ATF Accepting Public Comment on Backdoor Bump Stock Gun Control

FILE - In this Feb. 1, 2013, file photo, an employee of North Raleigh Guns demonstrates ho
AP Photo/Allen Breed, File

The Bureau of Alcohol, Tobacco, Firearms, and Explosives is currently accepting public comment on their plans for backdoor bump stock gun control.

On December 22 Breitbart News reported a Department of Justice announcement that the ATF would be seeking to redefine the term “machinegun,” so as to include aftermarket devices that do not convert semiautomatic firearms into fully automatic weapons. As of now, only mechanisms/alterations that truly convert a semi-action into a full-action are governed by the National Firearms Act (1934). The efforts to redefine the term “machinegun” center on new controls for devices that merely “mimic” full auto fire.

The pertinent portion of the DOJ’s announcement:

Those engaged in the business of manufacturing, importing, or dealing in NFA firearms must be registered with the Attorney General. 26 U.S.C. 5801, 5802. When the NFA was enacted in 1934, only a handful of firearms qualified as machineguns, such as the Thompson submachine gun. Over time, however, as firearms technologies have advanced, manufacturers and the public have attempted to develop firearms, triggers, and other devices that permit shooters to use semiautomatic rifles to replicate automatic fire without converting these rifles into “machineguns” within the meaning of the statute. Consequently, questions have arisen about whether these types of devices should be classified as machineguns (or machinegun conversion devices) pursuant to section 5845(b). See, e.g., Internal Revenue Ruling 55-528 (1955) (considering whether types of “Gatling Guns” constitute machineguns); ATF Ruling 2006-2 (examining a firearms accessory device that, when activated by a single pull of the trigger, initiated an automatic firing cycle that continued until release).

ATF has issued a number of private letters to individuals and manufacturers who voluntarily submitted such devices for classification under the NFA and GCA. In addition, ATF has promulgated a regulation that defines “machinegun,” See 28 CFR 478.11, but that regulation mirrors the statutory language of the NFA and GCA and provides no further interpretation.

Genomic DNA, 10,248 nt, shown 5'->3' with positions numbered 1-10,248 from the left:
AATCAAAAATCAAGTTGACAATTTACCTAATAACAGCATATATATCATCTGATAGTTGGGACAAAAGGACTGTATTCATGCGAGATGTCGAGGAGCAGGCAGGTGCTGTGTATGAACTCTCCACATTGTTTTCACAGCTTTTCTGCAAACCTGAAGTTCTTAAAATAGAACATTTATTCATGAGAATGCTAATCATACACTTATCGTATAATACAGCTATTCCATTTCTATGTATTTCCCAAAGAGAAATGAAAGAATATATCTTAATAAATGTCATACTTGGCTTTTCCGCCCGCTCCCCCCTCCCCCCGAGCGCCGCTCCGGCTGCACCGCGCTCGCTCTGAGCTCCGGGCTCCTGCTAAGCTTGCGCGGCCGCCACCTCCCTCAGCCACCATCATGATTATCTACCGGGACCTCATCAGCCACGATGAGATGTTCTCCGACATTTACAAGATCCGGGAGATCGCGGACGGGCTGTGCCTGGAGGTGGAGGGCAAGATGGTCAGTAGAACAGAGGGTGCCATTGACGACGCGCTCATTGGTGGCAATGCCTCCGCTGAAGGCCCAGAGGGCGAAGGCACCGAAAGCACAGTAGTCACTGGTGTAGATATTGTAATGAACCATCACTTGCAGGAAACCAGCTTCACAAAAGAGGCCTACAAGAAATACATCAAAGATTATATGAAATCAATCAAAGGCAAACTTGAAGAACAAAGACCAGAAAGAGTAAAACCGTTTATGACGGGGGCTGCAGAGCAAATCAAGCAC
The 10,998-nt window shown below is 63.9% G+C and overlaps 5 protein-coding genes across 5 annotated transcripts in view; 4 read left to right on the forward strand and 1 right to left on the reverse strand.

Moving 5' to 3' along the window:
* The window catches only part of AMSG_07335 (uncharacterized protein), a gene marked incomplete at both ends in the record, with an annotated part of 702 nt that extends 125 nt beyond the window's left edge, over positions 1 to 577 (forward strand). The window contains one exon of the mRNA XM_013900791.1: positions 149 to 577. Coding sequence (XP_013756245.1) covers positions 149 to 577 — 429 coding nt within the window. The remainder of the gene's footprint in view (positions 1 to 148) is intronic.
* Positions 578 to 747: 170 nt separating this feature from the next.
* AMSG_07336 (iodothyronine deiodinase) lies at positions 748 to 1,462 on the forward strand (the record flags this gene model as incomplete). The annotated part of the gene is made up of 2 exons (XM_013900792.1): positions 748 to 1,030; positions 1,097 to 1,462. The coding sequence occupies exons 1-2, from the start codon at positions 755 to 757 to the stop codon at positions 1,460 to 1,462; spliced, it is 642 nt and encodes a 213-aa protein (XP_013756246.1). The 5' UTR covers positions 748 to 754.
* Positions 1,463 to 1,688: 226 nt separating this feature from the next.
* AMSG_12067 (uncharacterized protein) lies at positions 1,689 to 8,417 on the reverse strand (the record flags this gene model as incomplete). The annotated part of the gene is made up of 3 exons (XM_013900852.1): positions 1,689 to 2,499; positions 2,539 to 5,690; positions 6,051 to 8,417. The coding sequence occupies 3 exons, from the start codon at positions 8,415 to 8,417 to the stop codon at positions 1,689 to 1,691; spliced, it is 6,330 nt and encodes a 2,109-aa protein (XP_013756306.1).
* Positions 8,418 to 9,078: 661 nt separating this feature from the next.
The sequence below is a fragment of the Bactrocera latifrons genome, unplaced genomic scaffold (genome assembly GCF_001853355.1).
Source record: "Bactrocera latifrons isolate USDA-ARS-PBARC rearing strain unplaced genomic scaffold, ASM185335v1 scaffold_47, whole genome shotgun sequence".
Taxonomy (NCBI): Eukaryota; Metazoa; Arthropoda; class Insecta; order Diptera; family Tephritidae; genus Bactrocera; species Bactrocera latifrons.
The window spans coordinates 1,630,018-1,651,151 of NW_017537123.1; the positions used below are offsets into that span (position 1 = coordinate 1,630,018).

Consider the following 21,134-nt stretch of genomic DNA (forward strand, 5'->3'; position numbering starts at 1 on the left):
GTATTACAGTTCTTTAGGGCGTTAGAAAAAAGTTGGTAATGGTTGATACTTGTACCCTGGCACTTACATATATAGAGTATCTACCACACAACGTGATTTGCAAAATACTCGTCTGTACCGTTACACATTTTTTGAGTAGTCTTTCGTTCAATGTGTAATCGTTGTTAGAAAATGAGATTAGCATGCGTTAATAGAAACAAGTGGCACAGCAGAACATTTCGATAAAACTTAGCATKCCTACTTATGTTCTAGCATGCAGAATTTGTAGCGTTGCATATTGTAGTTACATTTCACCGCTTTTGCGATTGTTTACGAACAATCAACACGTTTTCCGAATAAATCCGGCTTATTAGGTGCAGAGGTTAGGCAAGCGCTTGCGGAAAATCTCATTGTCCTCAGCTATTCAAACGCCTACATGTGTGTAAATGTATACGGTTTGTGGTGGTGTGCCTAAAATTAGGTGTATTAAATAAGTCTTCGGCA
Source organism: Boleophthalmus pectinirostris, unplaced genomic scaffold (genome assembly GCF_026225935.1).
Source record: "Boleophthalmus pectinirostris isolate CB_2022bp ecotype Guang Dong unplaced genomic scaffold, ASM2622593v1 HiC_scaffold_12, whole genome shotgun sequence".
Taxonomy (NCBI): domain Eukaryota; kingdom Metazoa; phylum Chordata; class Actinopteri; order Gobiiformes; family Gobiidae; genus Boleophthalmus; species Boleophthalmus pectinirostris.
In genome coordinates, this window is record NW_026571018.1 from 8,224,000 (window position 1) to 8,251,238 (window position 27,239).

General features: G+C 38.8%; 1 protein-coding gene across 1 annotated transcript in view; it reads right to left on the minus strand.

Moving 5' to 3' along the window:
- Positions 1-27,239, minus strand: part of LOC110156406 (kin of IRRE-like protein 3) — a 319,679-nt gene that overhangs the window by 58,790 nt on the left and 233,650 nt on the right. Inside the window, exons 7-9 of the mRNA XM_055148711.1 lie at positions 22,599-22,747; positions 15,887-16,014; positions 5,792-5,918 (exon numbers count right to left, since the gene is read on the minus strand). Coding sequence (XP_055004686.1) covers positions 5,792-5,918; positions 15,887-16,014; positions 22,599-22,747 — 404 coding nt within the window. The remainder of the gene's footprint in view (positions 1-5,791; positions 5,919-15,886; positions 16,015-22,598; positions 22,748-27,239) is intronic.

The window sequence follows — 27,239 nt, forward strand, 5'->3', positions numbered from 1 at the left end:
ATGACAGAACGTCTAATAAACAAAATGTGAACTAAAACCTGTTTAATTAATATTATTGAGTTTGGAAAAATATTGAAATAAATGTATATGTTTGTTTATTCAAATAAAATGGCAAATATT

The ATF’s intention to redefine the term “machinegun” was published in the Federal Register on December 26, 2017. The agency is accepting public comments on their plans for backdoor gun control from now until late January.

Their announcement says, “Written comments must be postmarked and electronic comments must be submitted on or before January 25, 2018. Commenters should be aware that the electronic Federal Docket Management System will not accept comments after Midnight Eastern Standard Time on the last day of the comment period.”

Bump stocks were evaluated by Barack Obama’s ATF, recognized as accessories rather than conversion devices, and approved for sale in 2010. The ATF/DOJ push for redefining the term “machinegun” would essentially eliminate any difference between accessories and conversion devices, treating both categories as a means of converting semiautomatics into full autos. This, in turn, would bring bump stocks under the auspices of the National Firearms Act (1934), requiring that the accessories be registered with the government and that owners of bump stocks be fingerprinted, photographed, and required to undergo a background check.

AWR Hawkins is an award-winning Second Amendment columnist for Breitbart News, the host of the Breitbart podcast Bullets, and the writer/curator of Down Range with AWR Hawkinsa weekly newsletter focused on all things Second Amendment, also for Breitbart News. He is the political analyst for Armed American Radio. Follow him on Twitter: @AWRHawkins. Reach him directly at Sign up to get Down Range at


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